Community organizations come together to denounce Obama Presidential Center CBA proposal

Michele Thomas speaks out on lack of community involvement in recent development decisions for the Obama Presidential Center at a community meeting, Thursday, March 16. – Christopher Amati

By CHRISTOPHER AMATI
Staff Writer

Representatives of three south side community organizations that work in communities surrounding the future home of the Obama Presidential Center (OPC) in Jackson Park came together at Island Terrace Apartments, 6430 S. Stony Island Ave., Thursday morning, March 16, to denounce the formation of a new organization that they said excludes them from being a part of efforts to have community input in the building of the Obama Presidential Center in favor of well-connected operatives promoted by special interests and Mayor Rahm Emanuel.

About 40 people were in attendance at the meeting, which was held in the first floor social room of the apartment building. During the meeting, several speakers described what they see as an attempt to leave them out of any plans for the redevelopment of the neighborhood in the wake of the building of the Obama Presidential Center.

Representatives from Southside Together Organizing for Power (STOP), Kenwood Oakland Community Organization (KOCO) and Prayer and Action Collective (PAC) spoke against what they see as outsiders and politically connected local power brokers working with the current city administration to exclude real voices from their community.

“It’s a shame, there is no need to create an organization to try to undermine the community,” Jeanette Taylor said.

She said community residents have been meeting two or three times a week since last summer but were not informed about the Next Street organization, which recently gave a presentation at the 5th Ward meeting at the South Shore Cultural Center and will present again at the upcoming 8th Annual Woodlawn Community Summit on Saturday, March 18.

During the 5th Ward meeting on March 9, representatives from Next Street, an organizational consulting firm, gave a presentation outlining a proposal for a new, yet to be named organization that would “drive and manage the growth” seen as coming to the neighborhoods of South Shore, Woodlawn and Washington Park in the wake of the construction of the Obama Presidential Center (OPC).

During the March 9, presentation Next Street representative Charisse C. Johnson said the new organization is envisioned as a way to “encourage growth on the south side” and  “tap into the urgency and the energy of these times.

Investment and involvement in the community, an assessment of each neighborhood’s strengths and needs and “growth without displacement” were some of the ideas and concepts mentioned at the March 9, meeting.

“It’s a shame that the Obama foundation would not do its job and seek out the community group that has been working in the community and who has a real community based process,” Taylor said. “Instead they choose to put together the usual suspects who like to be the face of their false community involvement. It excludes voices that disagree.”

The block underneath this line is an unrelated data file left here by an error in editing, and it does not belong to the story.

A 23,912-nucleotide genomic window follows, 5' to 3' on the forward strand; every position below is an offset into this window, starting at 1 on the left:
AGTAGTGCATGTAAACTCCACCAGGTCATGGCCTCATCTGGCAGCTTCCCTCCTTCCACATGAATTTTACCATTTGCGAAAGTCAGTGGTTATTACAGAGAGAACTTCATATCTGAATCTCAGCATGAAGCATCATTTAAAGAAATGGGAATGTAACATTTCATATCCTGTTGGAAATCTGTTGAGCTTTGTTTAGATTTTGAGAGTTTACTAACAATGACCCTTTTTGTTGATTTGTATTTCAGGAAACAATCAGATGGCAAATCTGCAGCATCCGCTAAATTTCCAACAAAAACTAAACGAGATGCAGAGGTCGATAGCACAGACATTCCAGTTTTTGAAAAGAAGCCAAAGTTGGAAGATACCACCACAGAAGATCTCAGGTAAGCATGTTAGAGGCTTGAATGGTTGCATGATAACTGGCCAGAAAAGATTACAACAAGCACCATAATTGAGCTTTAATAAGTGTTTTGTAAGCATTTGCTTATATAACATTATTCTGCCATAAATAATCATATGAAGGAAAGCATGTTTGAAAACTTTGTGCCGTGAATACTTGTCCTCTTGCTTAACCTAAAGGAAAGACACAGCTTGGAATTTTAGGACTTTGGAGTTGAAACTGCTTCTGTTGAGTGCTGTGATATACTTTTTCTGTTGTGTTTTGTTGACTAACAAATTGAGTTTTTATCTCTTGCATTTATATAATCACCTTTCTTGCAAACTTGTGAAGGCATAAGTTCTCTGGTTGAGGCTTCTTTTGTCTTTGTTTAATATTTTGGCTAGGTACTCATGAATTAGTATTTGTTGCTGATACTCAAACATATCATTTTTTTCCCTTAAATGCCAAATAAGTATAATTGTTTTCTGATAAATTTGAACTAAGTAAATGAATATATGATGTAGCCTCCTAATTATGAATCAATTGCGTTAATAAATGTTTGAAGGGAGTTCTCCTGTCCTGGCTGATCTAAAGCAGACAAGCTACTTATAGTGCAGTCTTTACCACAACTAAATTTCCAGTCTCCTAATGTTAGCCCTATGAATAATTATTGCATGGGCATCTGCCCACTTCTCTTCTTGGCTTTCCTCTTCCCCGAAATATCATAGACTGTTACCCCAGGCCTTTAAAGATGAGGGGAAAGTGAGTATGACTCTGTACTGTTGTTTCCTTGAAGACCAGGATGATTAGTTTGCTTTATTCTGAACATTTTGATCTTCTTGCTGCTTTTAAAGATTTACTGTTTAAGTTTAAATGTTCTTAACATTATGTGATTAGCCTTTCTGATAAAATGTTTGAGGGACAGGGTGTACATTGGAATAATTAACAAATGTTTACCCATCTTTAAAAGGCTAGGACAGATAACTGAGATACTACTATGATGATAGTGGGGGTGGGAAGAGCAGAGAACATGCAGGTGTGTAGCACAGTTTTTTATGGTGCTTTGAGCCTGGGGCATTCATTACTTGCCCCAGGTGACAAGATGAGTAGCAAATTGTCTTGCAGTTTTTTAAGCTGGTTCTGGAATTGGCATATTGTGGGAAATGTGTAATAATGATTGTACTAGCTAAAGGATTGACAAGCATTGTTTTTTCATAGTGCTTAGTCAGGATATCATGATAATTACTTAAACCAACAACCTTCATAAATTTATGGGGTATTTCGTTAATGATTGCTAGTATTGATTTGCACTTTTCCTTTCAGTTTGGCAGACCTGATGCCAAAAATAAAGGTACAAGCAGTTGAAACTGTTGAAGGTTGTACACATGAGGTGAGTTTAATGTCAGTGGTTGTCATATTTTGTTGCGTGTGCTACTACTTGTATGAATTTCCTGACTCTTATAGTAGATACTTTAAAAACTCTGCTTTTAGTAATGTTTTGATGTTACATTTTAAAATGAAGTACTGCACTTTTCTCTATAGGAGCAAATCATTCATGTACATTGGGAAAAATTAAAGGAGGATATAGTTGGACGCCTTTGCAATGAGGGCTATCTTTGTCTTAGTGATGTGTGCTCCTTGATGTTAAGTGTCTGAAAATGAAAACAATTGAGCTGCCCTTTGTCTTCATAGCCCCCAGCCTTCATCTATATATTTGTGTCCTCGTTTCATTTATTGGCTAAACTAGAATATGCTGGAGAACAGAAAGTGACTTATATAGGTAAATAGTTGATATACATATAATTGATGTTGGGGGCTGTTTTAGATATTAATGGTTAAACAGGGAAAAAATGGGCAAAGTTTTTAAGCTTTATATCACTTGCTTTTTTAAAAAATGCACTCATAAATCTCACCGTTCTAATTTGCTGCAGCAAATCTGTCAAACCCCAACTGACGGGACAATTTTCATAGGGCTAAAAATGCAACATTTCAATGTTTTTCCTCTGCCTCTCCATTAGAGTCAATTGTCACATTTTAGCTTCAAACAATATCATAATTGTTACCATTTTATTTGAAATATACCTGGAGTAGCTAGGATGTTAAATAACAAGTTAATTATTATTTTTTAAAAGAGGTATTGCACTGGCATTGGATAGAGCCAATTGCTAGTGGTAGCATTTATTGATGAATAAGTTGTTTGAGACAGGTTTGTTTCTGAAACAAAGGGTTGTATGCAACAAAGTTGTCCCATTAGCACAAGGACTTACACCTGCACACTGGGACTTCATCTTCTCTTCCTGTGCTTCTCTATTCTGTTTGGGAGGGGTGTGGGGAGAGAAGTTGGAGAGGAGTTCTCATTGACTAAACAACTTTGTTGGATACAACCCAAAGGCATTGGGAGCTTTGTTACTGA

Taylor named Rev. Byron Brazier and Torrey Barrett of K.L.E.O Community family Life Center as two of the individuals who are pretending to represent the community without actually doing so.

“These people need to wake up,” she said of the Obama Foundation. “They are not getting our input. We do not need a CBA that doesn’t help the young black and brown people of the community we need a CBA that will properly respond to the needs to the community that will be impacted.”

William Thomas, a student and the University of Chicago and a member of the Prayer and Action Collective, said the university should help make sure the CBA has true community involvement.

“The University of Chicago has a history of supporting development projects that have pushed a lot of people out of the neighborhood, especially black people,” Thomas said. “It has a responsibility to support its neighbors by signing a legally binding agreement. ”

Michele Williams added some historical perspective, saying she had seen black people moved from their homes and seen the promises made to them broken time and time again in her 75 years as a Chicagoan.

“We have been removed from neighborhoods over and over,” Williams said. “They tell us ‘you can come back.’” I don’t care who lives here, I just don’t want to move.”

Williams said the foundation has “come to us as a community. We want you to include us, not exclude us.”

Williams also complained about the lack of involvement from the Ald. Leslie Hairston (5th).

She has meetings but what about the people who can’t get out?” Williams said.

Williams expressed her love for former President Barack Obama but made a distinction between the man and his Presidential Center.

“When it’s built, who’s going to be running it?” Williams asked. “The little people do care about you but we just don’t want to go out of our neighborhood.”

c.amati@hpherald.com